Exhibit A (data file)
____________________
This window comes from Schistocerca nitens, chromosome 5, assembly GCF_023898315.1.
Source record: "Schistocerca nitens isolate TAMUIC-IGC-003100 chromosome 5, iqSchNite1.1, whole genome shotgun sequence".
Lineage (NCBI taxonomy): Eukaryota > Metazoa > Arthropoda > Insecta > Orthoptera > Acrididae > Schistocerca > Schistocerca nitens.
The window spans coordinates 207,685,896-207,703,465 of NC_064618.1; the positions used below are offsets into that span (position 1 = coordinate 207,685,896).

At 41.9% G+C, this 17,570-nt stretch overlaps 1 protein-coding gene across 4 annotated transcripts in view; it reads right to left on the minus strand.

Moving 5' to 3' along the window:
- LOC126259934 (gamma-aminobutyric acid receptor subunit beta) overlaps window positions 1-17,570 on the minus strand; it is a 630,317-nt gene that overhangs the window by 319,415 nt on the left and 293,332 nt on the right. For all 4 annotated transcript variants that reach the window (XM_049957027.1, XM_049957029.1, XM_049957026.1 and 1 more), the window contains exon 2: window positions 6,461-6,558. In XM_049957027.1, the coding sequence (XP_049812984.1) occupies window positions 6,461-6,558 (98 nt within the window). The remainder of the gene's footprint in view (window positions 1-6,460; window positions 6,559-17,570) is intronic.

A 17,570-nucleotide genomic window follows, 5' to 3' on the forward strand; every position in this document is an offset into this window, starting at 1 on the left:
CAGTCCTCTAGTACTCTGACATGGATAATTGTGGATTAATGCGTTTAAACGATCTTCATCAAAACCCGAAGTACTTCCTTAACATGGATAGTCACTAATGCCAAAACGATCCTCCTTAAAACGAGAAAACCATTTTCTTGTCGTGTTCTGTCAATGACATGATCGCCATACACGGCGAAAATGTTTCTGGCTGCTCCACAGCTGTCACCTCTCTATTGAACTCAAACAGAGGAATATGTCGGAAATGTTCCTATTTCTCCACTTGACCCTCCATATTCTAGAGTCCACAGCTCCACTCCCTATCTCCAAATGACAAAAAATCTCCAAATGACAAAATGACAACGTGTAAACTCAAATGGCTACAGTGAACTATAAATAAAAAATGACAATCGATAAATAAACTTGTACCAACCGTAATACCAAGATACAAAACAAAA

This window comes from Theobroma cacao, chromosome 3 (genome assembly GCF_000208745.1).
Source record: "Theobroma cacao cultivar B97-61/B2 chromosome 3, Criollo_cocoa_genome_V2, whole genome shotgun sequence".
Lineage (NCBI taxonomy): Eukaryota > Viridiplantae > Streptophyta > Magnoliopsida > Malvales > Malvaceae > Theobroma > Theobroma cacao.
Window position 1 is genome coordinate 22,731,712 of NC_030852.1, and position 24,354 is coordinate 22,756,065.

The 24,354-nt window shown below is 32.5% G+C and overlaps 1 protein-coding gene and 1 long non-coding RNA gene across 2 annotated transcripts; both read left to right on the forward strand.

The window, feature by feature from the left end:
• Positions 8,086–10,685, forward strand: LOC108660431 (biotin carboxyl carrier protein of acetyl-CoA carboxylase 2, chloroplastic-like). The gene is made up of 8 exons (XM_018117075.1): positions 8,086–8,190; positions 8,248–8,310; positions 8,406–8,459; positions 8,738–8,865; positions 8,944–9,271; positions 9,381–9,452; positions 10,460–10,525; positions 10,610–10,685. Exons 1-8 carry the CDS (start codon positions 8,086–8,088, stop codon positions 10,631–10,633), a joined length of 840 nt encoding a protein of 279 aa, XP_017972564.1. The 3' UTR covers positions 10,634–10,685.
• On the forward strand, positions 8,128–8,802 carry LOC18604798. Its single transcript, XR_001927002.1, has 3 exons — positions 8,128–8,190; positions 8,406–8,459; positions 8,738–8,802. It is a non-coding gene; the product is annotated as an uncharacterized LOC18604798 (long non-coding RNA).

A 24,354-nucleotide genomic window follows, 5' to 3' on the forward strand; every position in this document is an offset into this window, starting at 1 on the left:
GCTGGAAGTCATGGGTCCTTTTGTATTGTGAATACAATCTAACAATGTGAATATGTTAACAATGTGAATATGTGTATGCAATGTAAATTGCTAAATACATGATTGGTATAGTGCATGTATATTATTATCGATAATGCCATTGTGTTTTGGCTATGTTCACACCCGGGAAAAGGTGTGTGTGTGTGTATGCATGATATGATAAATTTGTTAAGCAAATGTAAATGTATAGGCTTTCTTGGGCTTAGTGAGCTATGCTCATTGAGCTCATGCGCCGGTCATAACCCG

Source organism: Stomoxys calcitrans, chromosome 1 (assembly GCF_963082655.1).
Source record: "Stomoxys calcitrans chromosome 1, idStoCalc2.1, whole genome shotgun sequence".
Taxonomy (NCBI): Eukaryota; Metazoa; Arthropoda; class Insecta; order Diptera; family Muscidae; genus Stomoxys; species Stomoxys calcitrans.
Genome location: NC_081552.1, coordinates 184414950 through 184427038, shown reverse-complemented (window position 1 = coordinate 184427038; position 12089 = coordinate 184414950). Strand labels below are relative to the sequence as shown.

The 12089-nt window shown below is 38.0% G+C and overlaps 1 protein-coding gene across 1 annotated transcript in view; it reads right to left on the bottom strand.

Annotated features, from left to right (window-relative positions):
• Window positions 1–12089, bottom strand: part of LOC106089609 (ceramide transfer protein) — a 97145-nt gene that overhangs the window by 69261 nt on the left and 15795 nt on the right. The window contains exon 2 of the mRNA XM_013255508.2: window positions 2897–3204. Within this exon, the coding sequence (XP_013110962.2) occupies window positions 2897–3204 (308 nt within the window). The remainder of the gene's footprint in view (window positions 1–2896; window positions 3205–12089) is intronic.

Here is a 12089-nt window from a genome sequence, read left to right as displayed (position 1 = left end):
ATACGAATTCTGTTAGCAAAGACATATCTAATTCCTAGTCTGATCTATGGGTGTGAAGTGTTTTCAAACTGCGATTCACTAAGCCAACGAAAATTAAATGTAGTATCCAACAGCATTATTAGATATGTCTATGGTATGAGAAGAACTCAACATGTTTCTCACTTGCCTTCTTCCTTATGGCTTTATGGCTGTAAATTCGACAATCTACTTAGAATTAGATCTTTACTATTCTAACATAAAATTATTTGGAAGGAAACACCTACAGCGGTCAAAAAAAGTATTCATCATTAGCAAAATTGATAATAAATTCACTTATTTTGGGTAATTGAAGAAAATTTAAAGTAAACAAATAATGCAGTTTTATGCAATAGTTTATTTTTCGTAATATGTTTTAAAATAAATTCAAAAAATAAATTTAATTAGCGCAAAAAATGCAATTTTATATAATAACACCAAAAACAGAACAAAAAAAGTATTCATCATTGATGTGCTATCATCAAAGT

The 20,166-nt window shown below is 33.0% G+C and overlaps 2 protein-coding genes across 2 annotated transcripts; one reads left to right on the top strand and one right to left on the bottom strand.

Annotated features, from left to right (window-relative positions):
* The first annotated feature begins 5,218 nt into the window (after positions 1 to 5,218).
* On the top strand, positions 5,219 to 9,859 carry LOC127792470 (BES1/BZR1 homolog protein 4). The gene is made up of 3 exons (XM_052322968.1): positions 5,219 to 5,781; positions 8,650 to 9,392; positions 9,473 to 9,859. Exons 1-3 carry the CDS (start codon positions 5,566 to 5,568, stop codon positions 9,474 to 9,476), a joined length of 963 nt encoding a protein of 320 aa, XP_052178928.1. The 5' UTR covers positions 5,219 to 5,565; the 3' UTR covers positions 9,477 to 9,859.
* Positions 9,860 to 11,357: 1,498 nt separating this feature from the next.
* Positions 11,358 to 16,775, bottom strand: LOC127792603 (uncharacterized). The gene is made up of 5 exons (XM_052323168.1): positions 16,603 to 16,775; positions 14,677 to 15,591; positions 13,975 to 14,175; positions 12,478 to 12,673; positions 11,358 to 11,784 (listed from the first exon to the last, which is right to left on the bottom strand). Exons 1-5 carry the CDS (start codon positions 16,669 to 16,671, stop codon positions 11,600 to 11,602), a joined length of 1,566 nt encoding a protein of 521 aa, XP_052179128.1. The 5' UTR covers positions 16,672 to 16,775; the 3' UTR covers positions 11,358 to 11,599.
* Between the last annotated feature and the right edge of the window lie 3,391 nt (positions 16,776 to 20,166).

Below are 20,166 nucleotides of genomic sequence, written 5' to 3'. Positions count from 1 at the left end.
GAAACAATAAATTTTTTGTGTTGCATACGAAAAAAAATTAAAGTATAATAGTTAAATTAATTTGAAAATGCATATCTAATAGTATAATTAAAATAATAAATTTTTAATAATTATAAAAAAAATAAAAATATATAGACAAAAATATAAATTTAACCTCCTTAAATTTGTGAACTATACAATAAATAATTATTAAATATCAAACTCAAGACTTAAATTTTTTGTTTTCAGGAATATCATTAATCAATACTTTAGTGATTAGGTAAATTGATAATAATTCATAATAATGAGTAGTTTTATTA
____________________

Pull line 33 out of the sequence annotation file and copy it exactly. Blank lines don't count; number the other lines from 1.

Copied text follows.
* Positions 9,860 to 11,357: 1,498 nt separating this feature from the next.